In modern times, limestone is often the source of calcium dioxide and soda ash is often the source of sodium carbonate. Recycled glass pieces can also be added to the mixture.The ancient Romans used calcium rich sand and mineral natron to make glass. The Muslims changed the recipe, using pant ash as the source of sodium carbonate instead of natron, which historians believe is because they did not have access to mineral natron.
Glass in Ancient Asia and Middle East
While glass thrived in Europe and later America, glass had a late start in Asia, especially China. Imported glass reached China long before the Silk Road was established, mostly in the form of glass eye beads, creating a demand for locally developed products. Early glass in China was made much the same ways as early glass in Europe, but with a vastly different chemical composition. The glass made was restricted to the wealthy as well, and consisted mainly as a cheaper alternative to jade objects, burial plaques and vessels mainly created for the wealthy.
After the collapse of the Roman empire in 476 AD, the art of glass making essentially disappeared. Little survived into the Middle Ages and the techniques still used were unsophisticated. It wasn’t until the 7th century, when Muslims began to conquer land and spread west, that Islamic glassmakers began to revive Roman techniques and develop new forms, such as glass cutting, mold blowing and lustre painting (adding a metal sheen to the glass vessel). Glass makers in the Islamic empire (modern day Turkey, Egypt, Iran, Syria, Israel, Lebanon, Persia etc) continued to revive and improve upon Roman techniques from the 7th to the 12th century.
The 12th century saw much turbulence in this area, however. The empire was fractured and punctuated by crusade wars with their European counterparts. Glass making in certain parts of the area stopped altogether for reasons unknown today. However, in Syria and Egypt glass making began to flourish. Finished glass products became an art form and various decorative traditions began in this time to accomplish such feats. Techniques such as marvering (a hard, flat surface of stone, wood, or metal, on which a mass of molten glass is rolled and shaped in glassmaking), enamelling, and gilding (essentially covering a glass piece in gold) were developed to create artistic pieces. To make glass in this area required both artistic creativity and a strong technical sophistication.
Glass During the Renaissance
But we’re not done yet. What was happening in Europe during all of this? Why the Renaissance of course. We’ve all heard of the Renaissance and maybe a few of you have had a small taste of what it might have been like at a Renaissance fair. The Renaissance was a widespread cultural movement that affected most of Europe from the 14th to 17th century. During the Renaissance intellect flourished as the Middle Ages faded away. Great changes and discoveries in science were made, politics changed, diplomacy was created, art began to take on a new form as creativity began to spread and as knowledge began to grow. The way we looked at the world changed. Glass making thrived with new technological advances. Lead, they found, when added to a glass mixture made the glass sparkle and gold chloride could turn the glass red. The designs were greater and more detailed and luxury glass making flourished. Entire paintings could be done on a glass, tiny details could be engraved into beakers and glasses and while more ordinary designs were still created for the masses, the lavish designs created for the wealthy had no limits.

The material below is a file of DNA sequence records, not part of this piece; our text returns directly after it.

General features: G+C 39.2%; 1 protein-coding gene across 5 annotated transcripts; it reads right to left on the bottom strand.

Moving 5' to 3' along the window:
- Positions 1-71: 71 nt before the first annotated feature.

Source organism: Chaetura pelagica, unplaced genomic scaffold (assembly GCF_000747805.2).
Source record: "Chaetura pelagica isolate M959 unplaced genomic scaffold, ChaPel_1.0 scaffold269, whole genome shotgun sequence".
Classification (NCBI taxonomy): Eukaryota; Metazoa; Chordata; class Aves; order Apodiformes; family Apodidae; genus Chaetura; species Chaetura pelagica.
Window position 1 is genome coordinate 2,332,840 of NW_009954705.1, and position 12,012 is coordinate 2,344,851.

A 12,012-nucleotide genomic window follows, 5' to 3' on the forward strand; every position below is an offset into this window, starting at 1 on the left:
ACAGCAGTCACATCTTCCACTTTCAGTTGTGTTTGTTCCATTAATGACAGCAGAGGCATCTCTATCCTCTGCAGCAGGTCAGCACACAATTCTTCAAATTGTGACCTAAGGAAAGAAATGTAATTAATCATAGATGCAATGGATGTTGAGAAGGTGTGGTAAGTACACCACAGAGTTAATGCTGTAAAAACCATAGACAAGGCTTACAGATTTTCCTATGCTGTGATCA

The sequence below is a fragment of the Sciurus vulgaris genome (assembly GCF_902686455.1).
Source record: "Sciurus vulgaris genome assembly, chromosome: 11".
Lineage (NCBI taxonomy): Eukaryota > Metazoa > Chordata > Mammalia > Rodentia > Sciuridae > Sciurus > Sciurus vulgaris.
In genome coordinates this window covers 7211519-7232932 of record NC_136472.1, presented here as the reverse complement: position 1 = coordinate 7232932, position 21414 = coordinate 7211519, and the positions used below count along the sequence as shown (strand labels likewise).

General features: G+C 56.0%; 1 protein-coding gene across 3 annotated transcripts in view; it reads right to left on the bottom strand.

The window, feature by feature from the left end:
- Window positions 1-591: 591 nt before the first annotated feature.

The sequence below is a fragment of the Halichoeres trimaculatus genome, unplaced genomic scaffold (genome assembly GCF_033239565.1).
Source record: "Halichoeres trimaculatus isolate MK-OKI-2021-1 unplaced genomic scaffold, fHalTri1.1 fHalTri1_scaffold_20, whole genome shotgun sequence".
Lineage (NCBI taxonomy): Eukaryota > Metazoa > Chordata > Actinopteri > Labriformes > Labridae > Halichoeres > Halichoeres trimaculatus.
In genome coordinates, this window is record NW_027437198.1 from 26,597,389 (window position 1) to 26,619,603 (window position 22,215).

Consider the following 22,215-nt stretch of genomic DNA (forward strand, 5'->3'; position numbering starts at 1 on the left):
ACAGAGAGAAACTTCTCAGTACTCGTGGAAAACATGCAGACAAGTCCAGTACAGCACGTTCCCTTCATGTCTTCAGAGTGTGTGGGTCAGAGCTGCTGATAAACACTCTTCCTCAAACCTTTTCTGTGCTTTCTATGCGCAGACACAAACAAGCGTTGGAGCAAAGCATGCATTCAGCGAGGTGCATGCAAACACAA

By the 18th century, the Renaissance was over and many of the more lavish and ornate styles of making glass fell by the waste side. Stained glass, for example, was neglected. By the time the French Revolution came around, stained glass was being systematically destroyed or replaced. Very little remains from the Middle Ages or the Renaissance period. It wasn’t until the 19th century that stained glass was to be rediscovered. However, in the 18th and 19th century another form of glass making would come about. It was less a form of art, and more a commercialization.
Glass in Early America
The 18th century saw the birth of industrialization. Ever read the book The Jungle by Upton Sinclair? I have and it is disturbing. The Jungle is an accurate portrayal of industrialization and the fate of thousands of immigrants to the United States in the 18th century. As you can imagine, it is not pretty. Glass making, just like everything else, fell prey to industrialization. Consumers in America and Europe were increasingly demanding elegant glassware and soon glassware was mass produced for the needy masses. By the 1950s, the use of glass, thanks to industrialization, had spread from hand crafted art and elegant glassware to everyday use for everyday products, such as glass containers for Clorox bleach, soda bottles, beer bottles, candle holders, cups, plates, etc.
Corning Museum of Glass Demonstrations
Where to Learn More
There is so much more I didn’t include, but if you are interested in learning more yourself, I suggest you start with Corning Glass Museum’s website. The video on the right is a glassmaking demonstration from artists at the Corning Museum of Glass. I’ve wenter there once when I was a child and it was pretty awesome. You can also watch demos of glass making they do for live audiences at their website: http://www.cmog.org/glassmaking/demos.